Nearly 40 years ago, Michael Brown, a Grafton native, left Lorain County Community College three credits short of earning his associate degree before transferring to The Ohio State University. And although he went on to a very successful career that included working in the administration of President Ronald Reagan, that failure to obtain an LCCC degree always nagged at him and he never returned to campus.
That was all rectified this year when Brown, now the president of Barrick Gold of North America in Nevada, was awarded his associate of arts degree at LCCC’s 2018 commencement ceremony in May.
“I think that is why I never returned. I had not persisted,” says Brown, who went on to earn a bachelor’s degree at The Ohio State University and an MBA from George Washington University. “But I look back, and most of my life trajectories were launched here at Lorain County Community College.”
He says the community college experience is invaluable.
“Graduates of community colleges come out of that experience much more determined, much more focused and much tougher,” Brown says.
Brown’s chance meeting with LCCC President Marcia Ballinger, Ph.D., at a meeting of the Association of Community College trustees in Nevada led Ballinger to invite him to speak at the college.
When Brown addressed the class of 2018, the largest in the college’s history, he talked about both the diversity and likeness among them. Like 45 percent of the graduating class of 2018, Brown was also a first-generation college student. And like many of those in the audience, he was from a working-class family.
That connection, coupled with Brown’s advocacy for community colleges, inspired him to make a long-term commitment to the college by establishing the Michael J. Brown Discovery Scholarship and Learning Community. The scholarship will provide first-generation college students with a robust educational experience at LCCC.
Scholars will receive a guided cultural, career, leadership and community service experience that supports academic success. The goal is to prepare them to make a meaningful impact as they discover who they are and what they can achieve.
Each year, four students — with at least one from Brown’s alma mater, Midview High School — will be awarded two-year scholarships. And as part of the learning community experience, Karin Hooks, Ph.D., LCCC professor in Arts and Humanities and a first-generation college graduate, will provide mentorship.
Brown also plans to make guest appearances in students’ online learning community, offering his perspective and challenging them to dig deeper.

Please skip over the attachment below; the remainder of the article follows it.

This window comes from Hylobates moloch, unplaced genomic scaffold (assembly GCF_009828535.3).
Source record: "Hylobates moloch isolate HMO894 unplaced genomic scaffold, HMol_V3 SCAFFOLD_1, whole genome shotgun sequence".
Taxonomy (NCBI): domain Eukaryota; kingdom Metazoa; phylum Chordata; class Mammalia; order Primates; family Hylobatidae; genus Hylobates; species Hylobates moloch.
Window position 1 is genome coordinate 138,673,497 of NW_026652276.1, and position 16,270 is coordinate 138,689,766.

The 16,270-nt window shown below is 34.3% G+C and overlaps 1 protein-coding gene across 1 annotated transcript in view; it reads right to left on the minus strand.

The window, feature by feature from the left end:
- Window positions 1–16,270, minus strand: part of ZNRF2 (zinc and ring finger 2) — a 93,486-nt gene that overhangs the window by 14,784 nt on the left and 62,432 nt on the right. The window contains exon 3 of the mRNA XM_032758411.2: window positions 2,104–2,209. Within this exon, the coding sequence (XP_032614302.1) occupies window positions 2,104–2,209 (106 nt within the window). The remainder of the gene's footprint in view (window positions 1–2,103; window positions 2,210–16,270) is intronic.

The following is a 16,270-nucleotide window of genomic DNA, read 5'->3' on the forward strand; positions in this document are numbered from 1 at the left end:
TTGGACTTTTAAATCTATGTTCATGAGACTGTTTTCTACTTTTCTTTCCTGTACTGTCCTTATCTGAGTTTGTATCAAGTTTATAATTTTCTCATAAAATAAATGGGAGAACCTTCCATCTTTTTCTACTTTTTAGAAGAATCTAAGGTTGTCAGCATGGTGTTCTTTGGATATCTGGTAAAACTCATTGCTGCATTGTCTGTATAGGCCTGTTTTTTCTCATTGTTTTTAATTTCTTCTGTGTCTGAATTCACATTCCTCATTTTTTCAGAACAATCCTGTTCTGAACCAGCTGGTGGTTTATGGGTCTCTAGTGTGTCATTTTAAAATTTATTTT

Community college advocate
Brown is an advocate for community college education and in 2014 served on the Nevada Legislature’s Interim Study Committee on Community Colleges. He says community colleges are a great resource for students just getting their start and for those making mid-life changes.
“That takes a lot of motivation to show up on campus in your 40s or 50s to say, ‘I need to get retrained in something,” he says. “It’s hard to identify what a traditional community college student looks like, because they have to juggle class schedules with jobs and family commitments. There may be remedial needs to address. To get through a community college requires a lot more resilience.”
He says that toughness prepares students for a changing world.
“Community colleges are really the first responders, moving the quickest to address changes in the workforce,” he says. “There’s really no place like a community college, where you’re going to have faculty as focused on your success.”
LCCC’s Early College High School program celebrates 10th graduating class
Among those graduating from LCCC in spring 2018 were 96 students who earned both their high school diploma and their associate degree through LCCC’s Early College High School program. The program, celebrating its 10th graduating class, makes college a reality for low-income, first-generation college students.
Among them is Riley Figueroa, who graduated with both an associate of arts degree and an associate of science degree, and is now attending Colorado College to major in biology.
“Coming from a poor family, I have seen my grandparents work two or three jobs at a time to keep things going,” says Figueroa, the first in her family to earn a college degree. “I want to be able to not only provide for my own family, but also to help other people who struggle to make ends meet.”
Students participate at no cost to themselves, allowing them to earn an associate degree debt-free and greatly reduce the total cost of earning a bachelor’s degree. In the program’s first 10 years, 473 graduates have earned more than 30,000 college credits and saved more than $14 million on college tuition. And more than 97 percent of ECHS graduates go on to pursue a bachelor’s degree or additional associate degree.
Figueroa says the close connections between faculty and staff helped her and others succeed.
“I knew that everyone who works in the Early College High School program would give me whatever support I needed,” says Figueroa.